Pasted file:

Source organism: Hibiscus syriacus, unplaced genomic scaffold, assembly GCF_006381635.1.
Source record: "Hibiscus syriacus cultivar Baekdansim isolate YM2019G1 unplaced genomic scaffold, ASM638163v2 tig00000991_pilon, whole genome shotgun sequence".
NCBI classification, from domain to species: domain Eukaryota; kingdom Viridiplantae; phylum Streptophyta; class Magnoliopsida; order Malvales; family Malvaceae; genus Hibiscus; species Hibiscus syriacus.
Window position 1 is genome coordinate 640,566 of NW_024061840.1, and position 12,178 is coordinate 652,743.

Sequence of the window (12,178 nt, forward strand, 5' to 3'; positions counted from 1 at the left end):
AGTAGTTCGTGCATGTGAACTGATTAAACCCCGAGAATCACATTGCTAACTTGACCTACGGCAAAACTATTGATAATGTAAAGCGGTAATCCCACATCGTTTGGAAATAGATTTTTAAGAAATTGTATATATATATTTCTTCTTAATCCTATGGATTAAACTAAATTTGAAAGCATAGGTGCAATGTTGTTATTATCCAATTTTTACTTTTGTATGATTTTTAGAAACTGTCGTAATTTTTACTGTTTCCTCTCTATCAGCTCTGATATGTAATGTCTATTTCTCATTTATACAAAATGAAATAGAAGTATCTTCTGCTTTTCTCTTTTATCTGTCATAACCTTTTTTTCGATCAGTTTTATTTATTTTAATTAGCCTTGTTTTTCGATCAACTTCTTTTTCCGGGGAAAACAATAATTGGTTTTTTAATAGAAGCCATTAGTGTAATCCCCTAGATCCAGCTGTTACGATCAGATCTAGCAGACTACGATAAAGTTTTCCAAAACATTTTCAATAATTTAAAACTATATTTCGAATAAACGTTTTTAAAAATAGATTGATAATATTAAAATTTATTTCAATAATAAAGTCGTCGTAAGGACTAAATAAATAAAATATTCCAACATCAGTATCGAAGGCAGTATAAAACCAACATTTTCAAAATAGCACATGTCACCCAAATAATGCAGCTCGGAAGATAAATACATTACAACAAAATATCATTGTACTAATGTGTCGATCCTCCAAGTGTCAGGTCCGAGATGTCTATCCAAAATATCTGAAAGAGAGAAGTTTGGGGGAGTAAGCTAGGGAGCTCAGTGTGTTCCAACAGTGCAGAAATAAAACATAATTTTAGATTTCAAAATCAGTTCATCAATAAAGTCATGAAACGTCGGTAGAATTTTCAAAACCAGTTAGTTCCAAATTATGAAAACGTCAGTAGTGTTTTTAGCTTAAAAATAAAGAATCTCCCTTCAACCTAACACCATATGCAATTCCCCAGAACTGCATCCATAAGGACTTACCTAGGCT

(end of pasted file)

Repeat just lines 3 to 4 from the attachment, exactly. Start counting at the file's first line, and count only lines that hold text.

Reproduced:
NCBI classification, from domain to species: domain Eukaryota; kingdom Viridiplantae; phylum Streptophyta; class Magnoliopsida; order Malvales; family Malvaceae; genus Hibiscus; species Hibiscus syriacus.
Window position 1 is genome coordinate 640,566 of NW_024061840.1, and position 12,178 is coordinate 652,743.